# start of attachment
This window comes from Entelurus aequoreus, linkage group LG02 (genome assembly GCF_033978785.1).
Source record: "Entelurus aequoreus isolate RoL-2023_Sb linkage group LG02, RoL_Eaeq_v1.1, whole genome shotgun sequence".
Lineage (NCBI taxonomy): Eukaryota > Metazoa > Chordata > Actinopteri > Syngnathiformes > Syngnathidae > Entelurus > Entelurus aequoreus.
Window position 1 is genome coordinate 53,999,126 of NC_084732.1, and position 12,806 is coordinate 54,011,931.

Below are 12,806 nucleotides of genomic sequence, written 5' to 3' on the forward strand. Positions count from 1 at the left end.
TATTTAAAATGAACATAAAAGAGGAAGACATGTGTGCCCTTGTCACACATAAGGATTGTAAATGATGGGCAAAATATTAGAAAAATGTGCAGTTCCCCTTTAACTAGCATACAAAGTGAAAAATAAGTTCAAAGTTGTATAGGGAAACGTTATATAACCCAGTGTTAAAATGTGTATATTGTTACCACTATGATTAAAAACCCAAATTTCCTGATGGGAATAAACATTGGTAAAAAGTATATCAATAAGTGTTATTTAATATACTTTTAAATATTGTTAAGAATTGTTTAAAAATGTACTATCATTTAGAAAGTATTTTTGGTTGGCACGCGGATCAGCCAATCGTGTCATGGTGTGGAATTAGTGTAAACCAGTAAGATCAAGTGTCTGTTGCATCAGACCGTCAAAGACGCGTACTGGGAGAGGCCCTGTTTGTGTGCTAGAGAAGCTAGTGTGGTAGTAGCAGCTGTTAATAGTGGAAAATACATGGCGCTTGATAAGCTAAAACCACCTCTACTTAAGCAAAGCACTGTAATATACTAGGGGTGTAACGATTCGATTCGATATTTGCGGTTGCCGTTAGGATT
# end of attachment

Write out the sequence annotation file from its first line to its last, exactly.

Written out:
This window comes from Entelurus aequoreus, linkage group LG02 (genome assembly GCF_033978785.1).
Source record: "Entelurus aequoreus isolate RoL-2023_Sb linkage group LG02, RoL_Eaeq_v1.1, whole genome shotgun sequence".
Lineage (NCBI taxonomy): Eukaryota > Metazoa > Chordata > Actinopteri > Syngnathiformes > Syngnathidae > Entelurus > Entelurus aequoreus.
Window position 1 is genome coordinate 53,999,126 of NC_084732.1, and position 12,806 is coordinate 54,011,931.

Below are 12,806 nucleotides of genomic sequence, written 5' to 3' on the forward strand. Positions count from 1 at the left end.
TATTTAAAATGAACATAAAAGAGGAAGACATGTGTGCCCTTGTCACACATAAGGATTGTAAATGATGGGCAAAATATTAGAAAAATGTGCAGTTCCCCTTTAACTAGCATACAAAGTGAAAAATAAGTTCAAAGTTGTATAGGGAAACGTTATATAACCCAGTGTTAAAATGTGTATATTGTTACCACTATGATTAAAAACCCAAATTTCCTGATGGGAATAAACATTGGTAAAAAGTATATCAATAAGTGTTATTTAATATACTTTTAAATATTGTTAAGAATTGTTTAAAAATGTACTATCATTTAGAAAGTATTTTTGGTTGGCACGCGGATCAGCCAATCGTGTCATGGTGTGGAATTAGTGTAAACCAGTAAGATCAAGTGTCTGTTGCATCAGACCGTCAAAGACGCGTACTGGGAGAGGCCCTGTTTGTGTGCTAGAGAAGCTAGTGTGGTAGTAGCAGCTGTTAATAGTGGAAAATACATGGCGCTTGATAAGCTAAAACCACCTCTACTTAAGCAAAGCACTGTAATATACTAGGGGTGTAACGATTCGATTCGATATTTGCGGTTGCCGTTAGGATT